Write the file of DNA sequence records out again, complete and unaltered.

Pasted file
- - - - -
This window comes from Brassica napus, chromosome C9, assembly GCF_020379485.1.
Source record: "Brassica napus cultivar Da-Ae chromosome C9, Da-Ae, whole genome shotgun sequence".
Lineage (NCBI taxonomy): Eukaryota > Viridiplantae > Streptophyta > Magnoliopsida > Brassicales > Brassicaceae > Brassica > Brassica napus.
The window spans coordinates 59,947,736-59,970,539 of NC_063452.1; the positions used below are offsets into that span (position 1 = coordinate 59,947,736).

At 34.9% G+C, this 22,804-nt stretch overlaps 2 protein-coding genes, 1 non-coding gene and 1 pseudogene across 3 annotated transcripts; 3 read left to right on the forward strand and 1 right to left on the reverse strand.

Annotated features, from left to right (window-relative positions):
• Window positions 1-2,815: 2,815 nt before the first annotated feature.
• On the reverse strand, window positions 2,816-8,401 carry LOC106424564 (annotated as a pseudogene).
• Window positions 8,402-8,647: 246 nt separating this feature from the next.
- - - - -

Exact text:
This window comes from Brassica napus, chromosome C9, assembly GCF_020379485.1.
Source record: "Brassica napus cultivar Da-Ae chromosome C9, Da-Ae, whole genome shotgun sequence".
Lineage (NCBI taxonomy): Eukaryota > Viridiplantae > Streptophyta > Magnoliopsida > Brassicales > Brassicaceae > Brassica > Brassica napus.
The window spans coordinates 59,947,736-59,970,539 of NC_063452.1; the positions used below are offsets into that span (position 1 = coordinate 59,947,736).

At 34.9% G+C, this 22,804-nt stretch overlaps 2 protein-coding genes, 1 non-coding gene and 1 pseudogene across 3 annotated transcripts; 3 read left to right on the forward strand and 1 right to left on the reverse strand.

Annotated features, from left to right (window-relative positions):
• Window positions 1-2,815: 2,815 nt before the first annotated feature.
• On the reverse strand, window positions 2,816-8,401 carry LOC106424564 (annotated as a pseudogene).
• Window positions 8,402-8,647: 246 nt separating this feature from the next.